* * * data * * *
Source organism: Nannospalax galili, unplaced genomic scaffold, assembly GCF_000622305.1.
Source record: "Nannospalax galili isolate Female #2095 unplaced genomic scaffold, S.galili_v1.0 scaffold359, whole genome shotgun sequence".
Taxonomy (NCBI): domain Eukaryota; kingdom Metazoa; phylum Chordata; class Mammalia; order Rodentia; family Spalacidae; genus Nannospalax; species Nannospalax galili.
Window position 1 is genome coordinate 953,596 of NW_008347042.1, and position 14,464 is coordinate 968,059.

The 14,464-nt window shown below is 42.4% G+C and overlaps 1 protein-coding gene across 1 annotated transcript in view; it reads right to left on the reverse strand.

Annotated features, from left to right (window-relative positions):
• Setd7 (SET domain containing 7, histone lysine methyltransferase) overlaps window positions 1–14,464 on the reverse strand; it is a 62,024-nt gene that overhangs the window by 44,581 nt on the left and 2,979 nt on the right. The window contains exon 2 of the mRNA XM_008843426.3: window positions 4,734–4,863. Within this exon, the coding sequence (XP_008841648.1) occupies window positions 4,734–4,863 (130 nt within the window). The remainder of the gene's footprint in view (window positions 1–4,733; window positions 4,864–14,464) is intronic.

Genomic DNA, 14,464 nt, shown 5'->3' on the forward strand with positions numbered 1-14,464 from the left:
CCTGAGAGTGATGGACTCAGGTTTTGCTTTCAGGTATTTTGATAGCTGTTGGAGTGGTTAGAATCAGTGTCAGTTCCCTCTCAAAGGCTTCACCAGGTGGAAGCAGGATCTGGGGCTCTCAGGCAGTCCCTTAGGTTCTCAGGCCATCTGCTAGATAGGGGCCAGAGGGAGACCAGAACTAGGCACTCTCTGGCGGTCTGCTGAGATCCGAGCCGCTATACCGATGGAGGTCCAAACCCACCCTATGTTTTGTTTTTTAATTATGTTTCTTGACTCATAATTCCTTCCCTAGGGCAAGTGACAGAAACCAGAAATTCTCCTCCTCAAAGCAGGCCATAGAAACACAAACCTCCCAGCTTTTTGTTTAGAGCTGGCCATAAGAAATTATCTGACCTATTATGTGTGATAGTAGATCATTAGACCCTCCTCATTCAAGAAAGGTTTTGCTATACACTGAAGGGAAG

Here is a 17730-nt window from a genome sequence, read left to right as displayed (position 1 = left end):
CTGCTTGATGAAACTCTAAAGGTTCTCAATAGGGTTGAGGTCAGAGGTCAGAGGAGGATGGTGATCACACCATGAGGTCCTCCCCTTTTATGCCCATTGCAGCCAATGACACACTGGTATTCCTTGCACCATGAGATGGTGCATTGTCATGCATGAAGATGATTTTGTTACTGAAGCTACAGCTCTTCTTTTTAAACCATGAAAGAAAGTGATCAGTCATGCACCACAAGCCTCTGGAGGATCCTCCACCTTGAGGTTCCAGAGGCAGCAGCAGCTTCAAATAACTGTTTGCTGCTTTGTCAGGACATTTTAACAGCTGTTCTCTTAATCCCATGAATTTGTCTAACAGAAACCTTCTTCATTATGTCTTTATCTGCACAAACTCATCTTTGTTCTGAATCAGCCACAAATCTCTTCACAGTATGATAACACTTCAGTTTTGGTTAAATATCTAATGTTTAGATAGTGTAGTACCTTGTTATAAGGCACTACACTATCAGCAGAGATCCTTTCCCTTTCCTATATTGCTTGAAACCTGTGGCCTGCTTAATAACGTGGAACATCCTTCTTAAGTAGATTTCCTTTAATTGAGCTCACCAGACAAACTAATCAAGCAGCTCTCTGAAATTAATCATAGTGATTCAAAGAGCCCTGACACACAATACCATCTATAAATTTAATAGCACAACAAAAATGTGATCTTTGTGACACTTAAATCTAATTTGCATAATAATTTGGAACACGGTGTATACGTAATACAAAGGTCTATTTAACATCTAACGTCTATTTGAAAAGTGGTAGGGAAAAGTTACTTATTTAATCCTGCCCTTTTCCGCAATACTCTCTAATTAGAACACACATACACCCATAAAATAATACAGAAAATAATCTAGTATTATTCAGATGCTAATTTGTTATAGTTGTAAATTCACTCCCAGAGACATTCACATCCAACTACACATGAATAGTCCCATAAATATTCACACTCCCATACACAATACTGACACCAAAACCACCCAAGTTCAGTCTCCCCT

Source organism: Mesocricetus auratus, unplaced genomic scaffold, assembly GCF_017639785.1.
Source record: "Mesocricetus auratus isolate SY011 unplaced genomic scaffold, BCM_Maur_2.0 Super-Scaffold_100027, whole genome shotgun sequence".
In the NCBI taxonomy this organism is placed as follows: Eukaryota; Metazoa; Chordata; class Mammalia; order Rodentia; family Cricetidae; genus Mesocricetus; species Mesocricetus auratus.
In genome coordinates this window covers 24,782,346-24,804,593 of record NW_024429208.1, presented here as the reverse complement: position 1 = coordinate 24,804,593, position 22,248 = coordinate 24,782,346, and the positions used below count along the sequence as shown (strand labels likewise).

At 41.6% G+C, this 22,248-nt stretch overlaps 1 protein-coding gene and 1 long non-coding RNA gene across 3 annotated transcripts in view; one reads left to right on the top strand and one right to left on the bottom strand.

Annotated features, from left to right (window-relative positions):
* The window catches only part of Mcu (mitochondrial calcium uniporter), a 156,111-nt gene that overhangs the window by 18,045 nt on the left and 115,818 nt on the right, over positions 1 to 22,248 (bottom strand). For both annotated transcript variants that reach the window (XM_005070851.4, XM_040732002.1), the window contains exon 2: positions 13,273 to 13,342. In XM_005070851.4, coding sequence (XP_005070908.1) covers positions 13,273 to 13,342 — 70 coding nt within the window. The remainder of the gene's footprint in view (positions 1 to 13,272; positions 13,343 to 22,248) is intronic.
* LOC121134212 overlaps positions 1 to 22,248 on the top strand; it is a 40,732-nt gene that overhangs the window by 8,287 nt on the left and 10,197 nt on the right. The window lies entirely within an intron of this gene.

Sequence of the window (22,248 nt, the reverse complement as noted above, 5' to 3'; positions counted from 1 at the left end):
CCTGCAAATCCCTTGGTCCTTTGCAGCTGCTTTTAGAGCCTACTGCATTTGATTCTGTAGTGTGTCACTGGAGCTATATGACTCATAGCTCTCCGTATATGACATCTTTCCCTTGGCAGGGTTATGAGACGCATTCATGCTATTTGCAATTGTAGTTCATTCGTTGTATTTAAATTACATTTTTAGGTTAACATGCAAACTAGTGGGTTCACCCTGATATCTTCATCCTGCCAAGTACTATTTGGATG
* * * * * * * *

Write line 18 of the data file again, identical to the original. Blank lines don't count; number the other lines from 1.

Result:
* The window catches only part of Mcu (mitochondrial calcium uniporter), a 156,111-nt gene that overhangs the window by 18,045 nt on the left and 115,818 nt on the right, over positions 1 to 22,248 (bottom strand). For both annotated transcript variants that reach the window (XM_005070851.4, XM_040732002.1), the window contains exon 2: positions 13,273 to 13,342. In XM_005070851.4, coding sequence (XP_005070908.1) covers positions 13,273 to 13,342 — 70 coding nt within the window. The remainder of the gene's footprint in view (positions 1 to 13,272; positions 13,343 to 22,248) is intronic.